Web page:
Win Values Explained: Part Three

Continuing on with our series explaining win values, today, we get back to positional adjustments. We spent a lot of time talking about them the last few weeks, so if you haven’t read those articles, I’d suggest catching up first. A basic summary of the need for position adjustments follows below, for those who want a short version.

Since we started off with wRAA (which is offensive runs above or below league average) and UZR (which is defensive runs above or below league average at a specific position), we need to calibrate the scale to make up for the fact that some positions are significantly harder to play than others. It is much harder to find a +5 SS than it is to find a +5 2B, and we need to represent that in the Win Value system. That’s what the position adjustments are there for.

Traditionally, offensive position adjustments have been popular, which aligns the positions by adjusting on the basis of the difference in offensive runs. However, due to the variability in offensive performance from year to year, that can lead to miscalculations, such as believing that an NL 2B and an NL SS were equal in 2008 because they had the same batting line. Clearly, shortstops are better defenders than second baseman, and we have to reflect this in their value.

That’s why we prefer a defensive position adjustment. The position adjustment scale we use is as follows:

Catcher: +12.5 runs (all are per 162 defensive games)
First Base: -12.5 runs
Second Base: +2.5 runs
Third Base: +2.5 runs
Shortstop: +7.5 runs
Left Field: -7.5 runs
Center Field: +2.5 runs
Right Field: -7.5 runs
Designated Hitter: -17.5 runs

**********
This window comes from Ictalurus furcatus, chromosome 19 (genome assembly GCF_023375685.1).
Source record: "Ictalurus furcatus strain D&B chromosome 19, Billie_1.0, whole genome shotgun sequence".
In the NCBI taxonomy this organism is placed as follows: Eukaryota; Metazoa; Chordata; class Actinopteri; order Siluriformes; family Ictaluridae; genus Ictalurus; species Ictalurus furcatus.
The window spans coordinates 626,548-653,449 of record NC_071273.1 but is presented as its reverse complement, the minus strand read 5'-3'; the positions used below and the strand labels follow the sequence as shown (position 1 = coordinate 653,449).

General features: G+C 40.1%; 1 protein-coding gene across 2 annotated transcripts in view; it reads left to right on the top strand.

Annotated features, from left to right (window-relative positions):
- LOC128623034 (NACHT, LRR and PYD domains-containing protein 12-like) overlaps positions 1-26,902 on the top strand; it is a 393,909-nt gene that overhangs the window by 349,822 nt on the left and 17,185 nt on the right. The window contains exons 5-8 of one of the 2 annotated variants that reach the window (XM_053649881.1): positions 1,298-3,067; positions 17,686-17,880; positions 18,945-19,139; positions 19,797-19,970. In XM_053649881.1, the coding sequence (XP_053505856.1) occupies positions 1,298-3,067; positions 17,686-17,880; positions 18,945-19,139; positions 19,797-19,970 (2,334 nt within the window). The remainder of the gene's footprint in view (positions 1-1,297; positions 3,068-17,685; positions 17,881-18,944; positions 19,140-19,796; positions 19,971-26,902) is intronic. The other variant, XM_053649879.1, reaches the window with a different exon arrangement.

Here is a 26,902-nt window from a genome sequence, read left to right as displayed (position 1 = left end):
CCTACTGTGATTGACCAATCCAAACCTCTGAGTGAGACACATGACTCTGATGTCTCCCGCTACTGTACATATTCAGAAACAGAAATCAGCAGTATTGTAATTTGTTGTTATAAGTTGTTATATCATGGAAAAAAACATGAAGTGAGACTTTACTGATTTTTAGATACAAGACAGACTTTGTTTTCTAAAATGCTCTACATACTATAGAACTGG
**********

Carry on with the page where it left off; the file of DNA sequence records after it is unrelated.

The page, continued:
To read more about how these were arrived at, check out these threads at The Book blog.

The position adjustments are then scaled to match the games played at each position for a particular player. This way, players that spend time at multiple positions get a hybrid adjustment based on their playing time at the respective spots.

Once you add the wRAA, UZR, and position adjustment together, you have the sum of a player’s value above or below league average. If we used Chase Utley as an example, he gets 37.1 wRAA, 19.2 UZR, and 2.3 Position Adjustment for a total of +58.6 runs. In 2008, Chase Utley was 58.6 runs better than a league average player. If you want to start handing out credit for the World Series title in Philly, give him the most, because that’s outstanding.

However, now we have value above or below average, but what is average worth? Clearly, it’s worth more than zero, as teams pay significant cash for league average players every winter, and a team full of league average players would win 81 games and generate positive revenue for their franchise. But, in terms of dollar values, we don’t have a fixed baseline for what a league average player is paid.

However, you know what we do have a fixed baseline for? The league minimum player. MLB has set $400,000 as the least any player can get paid, so we know that a player who is completely replaceable is worth $400,000. That makes replacement level a good target to calculate value off of. So, this afternoon, we’ll talk about replacement level and how that is defined.

Barrett Back to Canada